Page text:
China’s long game in techno-nationalism


  • Shazeda Ahmed University of California Berkeley
  • Steven Weber University of California Berkeley



China, cybersecurity law, protectionism, techno-nationalism


The passage of China’s national cybersecurity law in June 2017 has been interpreted as an unprecedented impediment to the operation of foreign firms in the country, with its new requirements for data localization, network operators’ cooperation with law enforcement officials, and online content restrictions, among others. Although the law’s scope is indeed broader than that of any previous regulation, the process through which it was drafted and eventually approved bears similarities to three previous cases from the past two decades of Chinese information technology policy-making. In comparing these four cases, we argue that economic concerns have consistently overshadowed claims of national security considerations throughout laws directed at foreign enterprises.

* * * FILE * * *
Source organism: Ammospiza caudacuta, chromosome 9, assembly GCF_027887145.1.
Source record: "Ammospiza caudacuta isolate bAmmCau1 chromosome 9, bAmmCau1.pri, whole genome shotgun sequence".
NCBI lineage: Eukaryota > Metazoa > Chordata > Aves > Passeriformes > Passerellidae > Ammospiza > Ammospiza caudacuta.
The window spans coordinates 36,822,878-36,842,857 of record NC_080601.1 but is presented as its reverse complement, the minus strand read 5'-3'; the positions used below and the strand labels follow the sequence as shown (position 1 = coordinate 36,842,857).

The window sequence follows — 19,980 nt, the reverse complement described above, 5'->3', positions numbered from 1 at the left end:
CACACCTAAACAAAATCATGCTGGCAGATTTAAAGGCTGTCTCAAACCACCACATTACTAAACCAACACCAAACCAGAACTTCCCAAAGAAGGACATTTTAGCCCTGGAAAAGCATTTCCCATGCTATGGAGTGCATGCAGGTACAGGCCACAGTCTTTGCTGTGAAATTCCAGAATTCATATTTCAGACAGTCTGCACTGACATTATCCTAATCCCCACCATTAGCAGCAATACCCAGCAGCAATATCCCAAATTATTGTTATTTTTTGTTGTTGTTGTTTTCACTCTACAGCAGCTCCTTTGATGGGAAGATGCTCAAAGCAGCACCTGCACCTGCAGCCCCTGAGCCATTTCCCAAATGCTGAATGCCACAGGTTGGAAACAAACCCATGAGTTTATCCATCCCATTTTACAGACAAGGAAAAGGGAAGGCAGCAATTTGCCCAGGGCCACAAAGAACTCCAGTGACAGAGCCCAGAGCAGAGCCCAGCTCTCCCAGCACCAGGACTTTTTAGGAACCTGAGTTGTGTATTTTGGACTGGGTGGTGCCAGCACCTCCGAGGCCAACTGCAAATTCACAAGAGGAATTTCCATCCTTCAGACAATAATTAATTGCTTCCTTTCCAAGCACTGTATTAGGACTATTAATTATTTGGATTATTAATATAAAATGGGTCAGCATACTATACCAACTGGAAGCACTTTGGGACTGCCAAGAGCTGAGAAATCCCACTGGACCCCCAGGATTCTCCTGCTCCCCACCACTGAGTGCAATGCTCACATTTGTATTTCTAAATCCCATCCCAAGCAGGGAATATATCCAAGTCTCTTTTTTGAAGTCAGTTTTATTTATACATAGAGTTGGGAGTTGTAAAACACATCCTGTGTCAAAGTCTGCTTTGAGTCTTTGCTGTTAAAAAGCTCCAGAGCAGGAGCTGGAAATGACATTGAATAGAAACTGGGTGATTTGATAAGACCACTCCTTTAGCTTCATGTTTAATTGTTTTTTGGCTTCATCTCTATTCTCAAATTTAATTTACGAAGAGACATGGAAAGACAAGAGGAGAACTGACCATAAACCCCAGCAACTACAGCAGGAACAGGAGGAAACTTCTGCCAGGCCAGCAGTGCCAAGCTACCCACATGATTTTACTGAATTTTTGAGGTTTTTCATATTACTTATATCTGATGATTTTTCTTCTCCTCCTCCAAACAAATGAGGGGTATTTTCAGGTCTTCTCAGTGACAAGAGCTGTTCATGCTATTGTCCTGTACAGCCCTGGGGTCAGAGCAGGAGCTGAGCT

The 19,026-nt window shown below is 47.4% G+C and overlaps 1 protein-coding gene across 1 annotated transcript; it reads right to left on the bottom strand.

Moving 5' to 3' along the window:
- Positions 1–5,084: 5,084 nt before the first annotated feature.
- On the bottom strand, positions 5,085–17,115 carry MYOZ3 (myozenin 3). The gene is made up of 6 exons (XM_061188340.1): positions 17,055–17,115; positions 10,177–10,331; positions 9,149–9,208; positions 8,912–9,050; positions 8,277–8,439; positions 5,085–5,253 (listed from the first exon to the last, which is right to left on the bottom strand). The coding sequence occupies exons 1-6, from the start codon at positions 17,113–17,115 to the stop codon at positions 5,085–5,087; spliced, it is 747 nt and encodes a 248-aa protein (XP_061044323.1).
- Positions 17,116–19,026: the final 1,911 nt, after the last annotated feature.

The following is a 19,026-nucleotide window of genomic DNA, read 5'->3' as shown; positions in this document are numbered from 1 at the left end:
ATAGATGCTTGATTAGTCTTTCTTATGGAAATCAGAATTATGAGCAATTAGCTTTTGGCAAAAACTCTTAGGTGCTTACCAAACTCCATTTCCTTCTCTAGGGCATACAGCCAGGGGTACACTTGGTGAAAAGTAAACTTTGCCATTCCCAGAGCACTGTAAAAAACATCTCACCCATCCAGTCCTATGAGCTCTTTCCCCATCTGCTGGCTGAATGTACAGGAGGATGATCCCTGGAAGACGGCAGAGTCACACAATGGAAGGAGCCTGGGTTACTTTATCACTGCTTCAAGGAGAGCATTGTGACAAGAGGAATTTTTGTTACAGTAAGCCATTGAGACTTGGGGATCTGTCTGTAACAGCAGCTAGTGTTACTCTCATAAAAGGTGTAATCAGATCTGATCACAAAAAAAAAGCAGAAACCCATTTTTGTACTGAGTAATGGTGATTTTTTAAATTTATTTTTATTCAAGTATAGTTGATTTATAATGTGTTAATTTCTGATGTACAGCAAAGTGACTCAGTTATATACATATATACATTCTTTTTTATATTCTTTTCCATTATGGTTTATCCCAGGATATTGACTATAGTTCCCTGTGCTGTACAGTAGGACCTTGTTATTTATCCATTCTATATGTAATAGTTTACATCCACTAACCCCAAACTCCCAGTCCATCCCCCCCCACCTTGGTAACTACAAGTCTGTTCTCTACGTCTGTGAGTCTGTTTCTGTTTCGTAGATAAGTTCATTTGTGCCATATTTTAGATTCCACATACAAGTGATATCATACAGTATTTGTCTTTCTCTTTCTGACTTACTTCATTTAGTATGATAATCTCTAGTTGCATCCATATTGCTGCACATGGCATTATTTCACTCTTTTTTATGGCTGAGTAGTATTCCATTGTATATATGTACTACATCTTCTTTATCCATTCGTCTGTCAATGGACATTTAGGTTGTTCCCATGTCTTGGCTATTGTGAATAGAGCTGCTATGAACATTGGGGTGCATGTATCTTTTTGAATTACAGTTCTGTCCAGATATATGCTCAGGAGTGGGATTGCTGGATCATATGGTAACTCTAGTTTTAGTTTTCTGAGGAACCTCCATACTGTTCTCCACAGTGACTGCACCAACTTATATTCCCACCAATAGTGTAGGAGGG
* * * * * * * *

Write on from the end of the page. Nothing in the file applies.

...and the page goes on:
Author Biographies

Shazeda Ahmed, University of California Berkeley

Shazeda Ahmed is a Ph.D. student at the School of Information, University of California Berkeley.

Steven Weber, University of California Berkeley

Professor at the School of Information and Department of Political Science, University of California Berkeley.




How to Cite

Ahmed, S., & Weber, S. (2018). China’s long game in techno-nationalism. First Monday, 23(5).